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Clinical trials overhaul on the way in New Zealand


Ministry of Health promises changes after trials system slammed

Clinical trials in New Zealand are to be reformed following a critical report to government.

According to the Enhancing Aotearoa New Zealand Clinical Trials report, current practice does not provide equity in trials, and trials using publicly funded infrastructure may not be meeting the needs of all New Zealanders.

The country’s health system lacks “a strong research culture” and could be hampering research, it said, calling for a new national leadership centre for trials, along with four regional centres and development of better networks.

Outside Health Research Council-supported activity, funders rarely consider whether their research will “reduce inequities and bring benefits for New Zealanders”, the report said.

The report, written by independent experts and released in December, followed an 18-month process funded by the Ministry of Health and the HRC. It found that the country “does not invest as effectively as it could, and should, in clinical trial research”.

There is a clear lack of Indigenous priorities, with few trials taking place in Māori health settings and none in Pacific settings. Consumers are rarely involved, and the networks that support research are effective but “fragile”.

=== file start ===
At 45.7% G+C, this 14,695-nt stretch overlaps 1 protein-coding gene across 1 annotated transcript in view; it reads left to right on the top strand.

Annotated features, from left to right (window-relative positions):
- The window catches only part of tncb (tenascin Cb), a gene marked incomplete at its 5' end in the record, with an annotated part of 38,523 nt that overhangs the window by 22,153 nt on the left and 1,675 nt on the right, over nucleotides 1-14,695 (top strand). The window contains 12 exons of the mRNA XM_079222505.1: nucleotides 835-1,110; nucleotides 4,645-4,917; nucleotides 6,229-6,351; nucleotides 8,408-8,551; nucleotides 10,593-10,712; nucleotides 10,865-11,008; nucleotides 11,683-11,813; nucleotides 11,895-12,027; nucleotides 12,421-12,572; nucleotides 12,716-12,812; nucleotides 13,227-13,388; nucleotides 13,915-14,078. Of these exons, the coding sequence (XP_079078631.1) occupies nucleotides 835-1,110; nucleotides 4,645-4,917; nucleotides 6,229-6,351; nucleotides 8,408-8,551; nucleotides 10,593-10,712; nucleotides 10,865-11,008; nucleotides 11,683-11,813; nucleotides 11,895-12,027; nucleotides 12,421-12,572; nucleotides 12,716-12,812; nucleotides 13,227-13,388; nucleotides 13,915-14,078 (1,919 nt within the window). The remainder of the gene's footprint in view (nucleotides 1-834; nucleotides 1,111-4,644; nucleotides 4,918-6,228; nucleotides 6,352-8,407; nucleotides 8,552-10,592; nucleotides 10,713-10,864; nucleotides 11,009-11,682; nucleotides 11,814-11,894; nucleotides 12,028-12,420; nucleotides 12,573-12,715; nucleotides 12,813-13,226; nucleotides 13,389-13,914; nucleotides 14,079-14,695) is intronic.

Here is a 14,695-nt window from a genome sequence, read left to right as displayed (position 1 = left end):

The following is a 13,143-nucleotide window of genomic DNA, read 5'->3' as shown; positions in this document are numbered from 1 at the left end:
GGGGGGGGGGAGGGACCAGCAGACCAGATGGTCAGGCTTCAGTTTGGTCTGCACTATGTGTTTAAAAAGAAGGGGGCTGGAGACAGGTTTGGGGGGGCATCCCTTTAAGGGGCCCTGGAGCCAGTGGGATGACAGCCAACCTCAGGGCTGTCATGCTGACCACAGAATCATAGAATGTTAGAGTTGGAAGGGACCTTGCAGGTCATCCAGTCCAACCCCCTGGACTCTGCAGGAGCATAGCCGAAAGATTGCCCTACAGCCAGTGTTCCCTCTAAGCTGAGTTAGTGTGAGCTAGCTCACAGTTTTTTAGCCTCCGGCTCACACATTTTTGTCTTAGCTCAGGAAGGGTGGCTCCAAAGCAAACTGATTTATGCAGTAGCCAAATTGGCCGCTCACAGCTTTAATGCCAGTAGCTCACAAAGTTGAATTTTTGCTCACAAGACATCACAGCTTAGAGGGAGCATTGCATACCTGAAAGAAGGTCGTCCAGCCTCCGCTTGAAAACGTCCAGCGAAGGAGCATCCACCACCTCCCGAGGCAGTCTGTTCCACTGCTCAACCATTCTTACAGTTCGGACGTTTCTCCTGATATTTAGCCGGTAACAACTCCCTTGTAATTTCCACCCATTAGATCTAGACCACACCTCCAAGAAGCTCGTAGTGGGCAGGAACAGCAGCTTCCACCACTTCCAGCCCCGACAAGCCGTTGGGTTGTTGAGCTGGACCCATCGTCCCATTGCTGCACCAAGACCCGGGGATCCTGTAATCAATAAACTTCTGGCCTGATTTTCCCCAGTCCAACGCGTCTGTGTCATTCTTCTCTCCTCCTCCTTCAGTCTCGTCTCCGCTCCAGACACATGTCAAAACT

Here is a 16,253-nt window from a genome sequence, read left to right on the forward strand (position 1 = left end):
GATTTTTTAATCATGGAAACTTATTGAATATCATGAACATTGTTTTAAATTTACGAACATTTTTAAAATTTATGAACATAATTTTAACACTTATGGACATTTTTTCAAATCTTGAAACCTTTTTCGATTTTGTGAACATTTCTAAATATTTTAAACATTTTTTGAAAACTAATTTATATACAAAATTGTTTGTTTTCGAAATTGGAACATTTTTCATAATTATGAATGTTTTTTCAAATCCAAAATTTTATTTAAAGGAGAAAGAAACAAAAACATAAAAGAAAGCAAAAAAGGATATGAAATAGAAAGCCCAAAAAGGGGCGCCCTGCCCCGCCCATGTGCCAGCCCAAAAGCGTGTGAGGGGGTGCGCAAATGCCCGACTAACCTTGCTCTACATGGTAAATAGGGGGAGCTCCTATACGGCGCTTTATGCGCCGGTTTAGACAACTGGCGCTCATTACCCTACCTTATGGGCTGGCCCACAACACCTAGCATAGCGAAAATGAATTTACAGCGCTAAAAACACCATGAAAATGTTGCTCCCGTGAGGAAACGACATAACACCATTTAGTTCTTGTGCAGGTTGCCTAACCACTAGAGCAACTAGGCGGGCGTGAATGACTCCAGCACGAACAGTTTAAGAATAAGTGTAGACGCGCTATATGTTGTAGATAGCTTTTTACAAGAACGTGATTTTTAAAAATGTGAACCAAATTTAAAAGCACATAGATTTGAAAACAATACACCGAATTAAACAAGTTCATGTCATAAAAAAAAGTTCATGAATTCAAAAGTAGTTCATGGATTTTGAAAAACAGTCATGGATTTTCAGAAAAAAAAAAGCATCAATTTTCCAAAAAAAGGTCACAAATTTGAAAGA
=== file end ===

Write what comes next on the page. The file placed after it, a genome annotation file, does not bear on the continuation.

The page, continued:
System-level changes

In response, the Ministry of Health said there would be “system-level changes” to the way health bodies dealt with research. The ministry’s statement acknowledged the report’s recommendation that a national leadership centre be established, but it did not commit to the change. New Zealand is still bedding down its newly reformed health system, in which research has not been a top priority.

The health ministry said that together with Te Whatu Ora (Health New Zealand) and Te Aka Whai Ora (the Māori Health Authority), it was “establishing a senior cross-agency working group to consider how the recommendations can be integrated within the health system, with each agency appointing a lead for the work”.

Limited capacity

The report was written by researchers from the Universities of Auckland and Otago. Frank Bloomfield, director of Auckland’s Liggins Institute, said that too many people were missing out on the opportunity to take part in trials and receive the benefits.

“Outside of large research groups or large, research-intensive hospitals, of which there are not many, there is limited capacity or resource to support clinical trials taking place or even participation in, for example, a larger national or international trial.”

While the report focused on clinical trials, the authors said the field was a “barometer” for health research generally. They wrote that their recommendations around “improving research leadership, knowledge translation or data governance” should be applied to the wider health research system.